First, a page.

Strange no-start behavior

I’m posting this here because my ’94 XJS has the same AJ6 engine as the XJ-40

BTW, this is not a battery or a starter problem, as the engine does cranks beautiful. This afternoon I was taking my 1994 XJS, 4.0L straight six to the smog check shop. After driving about three blocks I realized that I forgot to bring along the registration paperwork. I made a U turn and drove back home. I parked the car on the driveway and left it running for about a couple of minutes to go get the paperwork. Up to this point there was absolutely nothing wrong or strange with the way the engine runs. After two minutes I came out of the front door and realized that the engine had stopped running, although the ignition was still ON. Turned the ignition OFF and then I tried to start the engine again. Well, it did crank but it wouldn’t start. I tried it many times, but it just wouldn’t start. I tried to start it again some three hours later with a cooler engine, but the car just simply will not start. I have no idea why the engine stopped by itself when I left it running. I have no idea what may have happened with the engine. NOTE: Before I came back to the house for the paperwork, I did stop somewhere else for a couple of minutes but the engine continued to run just fine with no problem. What has, then, gone wrong? This engine runs like a brand new XJS, sharp and powerful.

My head was not clear this afternoon. I’ll do some troubleshooting in the morning, but if somebody here has a good tip it will be much appreciated.
Thank you!

When you crank the engine does the rev counter (tachometer) show 150-200 RPM, or any movement? If not it points to a failed crankshaft position sensor (CPS).

Reinaldo …

Didf your car pass the test for a failed crankshaft position sensor as Mike pointed out ?

If it did then put in a new distributor cap and rotor. Excellent chance that’s the problem.

Check for spark from the center coil wire to ground (pull coil lead out of cap and hold close to engine ground while cranking the engine)

If you have spark there but not at the plug wires, you have a bad ignition rotor. If you have no spark at the center coil wire, move onto testing the crank sensor with a vom meter on ac current setting.

A similar problem occurred with my 1990 XJ40 (73,000 mlles) a few weeks ago and it turned out the external Bosch fuel pump had failed. Strange, as it was a replacement pump that had only lasted 2 years.

John, I was under the impression that only the 3.6L 1988 & 1989 cars had external fuel pumps and that Jaguar had changed over to the internal in-tank pump for the 4.0L cars. Is your car a 3.6L or a 4.0L car?

I’ll get to work on the car this weekend. Thanks for the tip, mate.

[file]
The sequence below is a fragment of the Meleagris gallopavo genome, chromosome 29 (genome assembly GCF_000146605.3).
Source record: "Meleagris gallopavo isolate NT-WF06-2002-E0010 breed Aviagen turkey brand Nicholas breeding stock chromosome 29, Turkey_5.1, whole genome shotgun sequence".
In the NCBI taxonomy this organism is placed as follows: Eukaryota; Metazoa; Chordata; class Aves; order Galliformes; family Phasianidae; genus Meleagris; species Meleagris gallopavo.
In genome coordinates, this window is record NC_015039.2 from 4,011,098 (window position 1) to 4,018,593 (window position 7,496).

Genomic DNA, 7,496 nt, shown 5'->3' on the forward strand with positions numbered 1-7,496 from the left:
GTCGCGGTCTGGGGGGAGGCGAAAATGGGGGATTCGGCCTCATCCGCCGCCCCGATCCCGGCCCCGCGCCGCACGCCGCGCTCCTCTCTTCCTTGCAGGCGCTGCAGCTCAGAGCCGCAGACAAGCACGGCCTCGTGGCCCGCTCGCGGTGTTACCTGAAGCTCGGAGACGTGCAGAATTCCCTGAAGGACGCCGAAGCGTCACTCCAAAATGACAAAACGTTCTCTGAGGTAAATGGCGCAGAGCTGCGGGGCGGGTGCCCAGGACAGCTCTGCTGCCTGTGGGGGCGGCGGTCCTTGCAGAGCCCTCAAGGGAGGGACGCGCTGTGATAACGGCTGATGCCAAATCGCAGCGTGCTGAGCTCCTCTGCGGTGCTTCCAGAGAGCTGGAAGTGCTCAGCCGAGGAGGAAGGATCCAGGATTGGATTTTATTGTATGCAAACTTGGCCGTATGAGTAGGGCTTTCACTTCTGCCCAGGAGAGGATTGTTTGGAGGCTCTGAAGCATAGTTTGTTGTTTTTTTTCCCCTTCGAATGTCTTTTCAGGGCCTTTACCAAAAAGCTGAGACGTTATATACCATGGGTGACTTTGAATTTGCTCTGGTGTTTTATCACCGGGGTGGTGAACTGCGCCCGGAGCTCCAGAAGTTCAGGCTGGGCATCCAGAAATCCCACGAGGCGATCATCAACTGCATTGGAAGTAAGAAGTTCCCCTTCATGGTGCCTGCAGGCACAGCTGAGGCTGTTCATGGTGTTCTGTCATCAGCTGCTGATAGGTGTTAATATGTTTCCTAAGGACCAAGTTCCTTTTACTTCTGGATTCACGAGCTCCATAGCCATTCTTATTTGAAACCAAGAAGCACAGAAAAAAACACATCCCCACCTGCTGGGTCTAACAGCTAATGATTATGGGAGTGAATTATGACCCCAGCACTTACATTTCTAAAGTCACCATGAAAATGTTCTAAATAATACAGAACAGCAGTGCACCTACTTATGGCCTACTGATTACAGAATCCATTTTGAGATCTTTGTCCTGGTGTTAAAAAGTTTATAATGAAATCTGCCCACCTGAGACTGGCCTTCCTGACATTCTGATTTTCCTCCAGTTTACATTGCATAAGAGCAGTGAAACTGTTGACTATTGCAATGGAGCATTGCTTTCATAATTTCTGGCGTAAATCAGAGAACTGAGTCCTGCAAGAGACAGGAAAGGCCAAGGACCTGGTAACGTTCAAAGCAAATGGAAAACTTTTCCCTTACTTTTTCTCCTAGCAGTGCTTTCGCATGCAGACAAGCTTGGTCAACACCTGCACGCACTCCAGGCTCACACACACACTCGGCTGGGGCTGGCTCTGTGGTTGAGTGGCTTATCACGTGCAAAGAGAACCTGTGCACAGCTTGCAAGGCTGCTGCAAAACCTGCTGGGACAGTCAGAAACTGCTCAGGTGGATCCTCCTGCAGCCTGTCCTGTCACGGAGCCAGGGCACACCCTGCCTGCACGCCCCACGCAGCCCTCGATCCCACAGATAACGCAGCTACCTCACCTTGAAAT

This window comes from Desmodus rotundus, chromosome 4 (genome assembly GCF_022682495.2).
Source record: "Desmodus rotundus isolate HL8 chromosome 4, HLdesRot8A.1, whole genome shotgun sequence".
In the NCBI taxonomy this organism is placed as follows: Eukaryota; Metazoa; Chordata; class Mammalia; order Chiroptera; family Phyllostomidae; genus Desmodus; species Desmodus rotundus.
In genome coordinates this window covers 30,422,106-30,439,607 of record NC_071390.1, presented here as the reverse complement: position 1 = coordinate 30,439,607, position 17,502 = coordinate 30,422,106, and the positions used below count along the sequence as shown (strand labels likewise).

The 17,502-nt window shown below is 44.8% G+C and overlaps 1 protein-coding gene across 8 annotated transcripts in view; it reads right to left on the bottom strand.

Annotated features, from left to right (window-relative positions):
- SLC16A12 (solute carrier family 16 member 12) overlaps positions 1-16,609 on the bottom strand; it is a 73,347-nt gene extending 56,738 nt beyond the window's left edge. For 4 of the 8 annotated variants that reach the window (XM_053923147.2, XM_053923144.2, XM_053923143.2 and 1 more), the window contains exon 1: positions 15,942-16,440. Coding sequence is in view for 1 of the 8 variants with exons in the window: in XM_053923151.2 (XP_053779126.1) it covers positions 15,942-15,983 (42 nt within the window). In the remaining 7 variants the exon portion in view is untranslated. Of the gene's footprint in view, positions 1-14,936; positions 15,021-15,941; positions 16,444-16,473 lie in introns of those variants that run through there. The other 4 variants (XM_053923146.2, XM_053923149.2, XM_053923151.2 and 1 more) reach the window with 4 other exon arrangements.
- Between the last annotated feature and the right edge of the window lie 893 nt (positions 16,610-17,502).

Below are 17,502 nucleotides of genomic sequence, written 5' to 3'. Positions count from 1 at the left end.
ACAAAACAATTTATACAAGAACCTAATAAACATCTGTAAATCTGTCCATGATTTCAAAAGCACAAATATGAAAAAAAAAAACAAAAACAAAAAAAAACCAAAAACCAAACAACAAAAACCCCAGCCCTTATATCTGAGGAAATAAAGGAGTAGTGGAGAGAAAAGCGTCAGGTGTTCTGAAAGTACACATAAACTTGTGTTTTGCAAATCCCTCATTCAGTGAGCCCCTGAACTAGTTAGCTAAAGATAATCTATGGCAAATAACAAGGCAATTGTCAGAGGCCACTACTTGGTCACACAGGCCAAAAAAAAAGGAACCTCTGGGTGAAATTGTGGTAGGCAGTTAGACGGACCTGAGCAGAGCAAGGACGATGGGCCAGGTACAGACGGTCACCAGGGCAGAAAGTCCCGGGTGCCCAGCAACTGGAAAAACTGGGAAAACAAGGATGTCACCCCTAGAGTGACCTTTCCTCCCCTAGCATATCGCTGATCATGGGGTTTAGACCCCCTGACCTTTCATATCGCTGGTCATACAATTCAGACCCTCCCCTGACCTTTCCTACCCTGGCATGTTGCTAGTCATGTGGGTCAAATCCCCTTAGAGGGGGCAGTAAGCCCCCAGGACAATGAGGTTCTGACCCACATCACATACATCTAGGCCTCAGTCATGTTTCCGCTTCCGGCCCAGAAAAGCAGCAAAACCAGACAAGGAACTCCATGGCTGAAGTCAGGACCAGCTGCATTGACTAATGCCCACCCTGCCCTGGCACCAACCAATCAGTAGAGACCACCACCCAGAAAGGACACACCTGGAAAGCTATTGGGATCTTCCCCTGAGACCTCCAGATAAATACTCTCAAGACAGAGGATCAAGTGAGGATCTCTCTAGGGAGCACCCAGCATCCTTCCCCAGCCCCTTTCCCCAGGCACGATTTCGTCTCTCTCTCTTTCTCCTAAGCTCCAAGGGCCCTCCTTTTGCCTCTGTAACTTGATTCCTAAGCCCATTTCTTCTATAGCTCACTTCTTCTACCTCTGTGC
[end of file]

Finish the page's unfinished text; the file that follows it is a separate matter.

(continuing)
I’ll get to check all this sometime this weekend.
Thanks for the tip, mate

My 1990 car is a 4.0 liter. I believe Jaguar changed to intank pumps circa 1991 or 1992? They did it because with out a fuel cooler as part of the AC system they had problems with vapor lock and pump cavitation in very high ambient climates. Ask me how I know. They came up with a rather complex fix but ultimately went with the intank pumps.

Well, ignition issues here are now immaterial because the electronic fuel pressure gauge on my A-pillar and the mechanical fuel pressure gauge on my fuel rail are both telling me that, while cranking, both needles erratically move to about 2 to 3 PSI at best. So, unless it is a funny fuel pump relay failure mode, what we’re dealing with is the worst case scenario, i.e. a defective fuel pump, why? well because it is my understanding that the fuel tank has to come out in order to remove the fuel pump, right? Why couldn’t it be something a little easier, unless the fuel filter all of a sudden became plugged up?

Or, a problem with the fuel pressure regulator at the rail?

The good news is, the car didn’t leave you stranded at the side of the road. But gently let you down in your own driveway

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Check and/or swap out the oxygen sensor heater and fuel pump relays as well as wiring to pump and of course the fuses before tearing into tank. Any of these failing will stop the pump.

There should be a wiring connection on the tank that send power to the pump inside the tank. You could try jumping power direct to that connector to see if the pump runs that way.
That test would tell you if it was the in-tank pump or some external fault.

Yes, Steve and Aber. I was on my way down to check that blue/red wire from the fuel pump relay output, pin 87 that shares power with the O2 sensor heater element.

I’ve been also thinking of mechanical devices possibly messing with the fuel pressure of an, otherwise, fine fuel pump, such as the f/p regulator by the rail and maybe even a semi-plugged fuel filter, who knows.

Thanks for the tip, guys.

I forgot to mention, if you take a good look at the schematic diagram, if something may have tripped the inertia switch there would be several circuits affected, including the fuel pump relay and the mass airflow meter, but the engine would still crank but the car would never start. I’ll go check this too.


I have a 1985 XJS that originally had the 3.6L AJ6 motor (now has a 4.0L AJ16 motor) with the 5 speed Getrag trans. A wonderful car to drive. I have always wondered what the rare XJ40 cars with a manual gearbox were like to drive.

I can answer that for you - like all manual cars, a royal pain in the ass.

Just my opinion of course :stuck_out_tongue_closed_eyes:

Obviously you are not a sporting driver.

I always like to take a break from tooling about in an automatic car to drive some of the other cars in my collection and more than half are manual transmission cars.

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Not obviously at all, the XJ40 j-gate is basically a manual without the pain of clutch.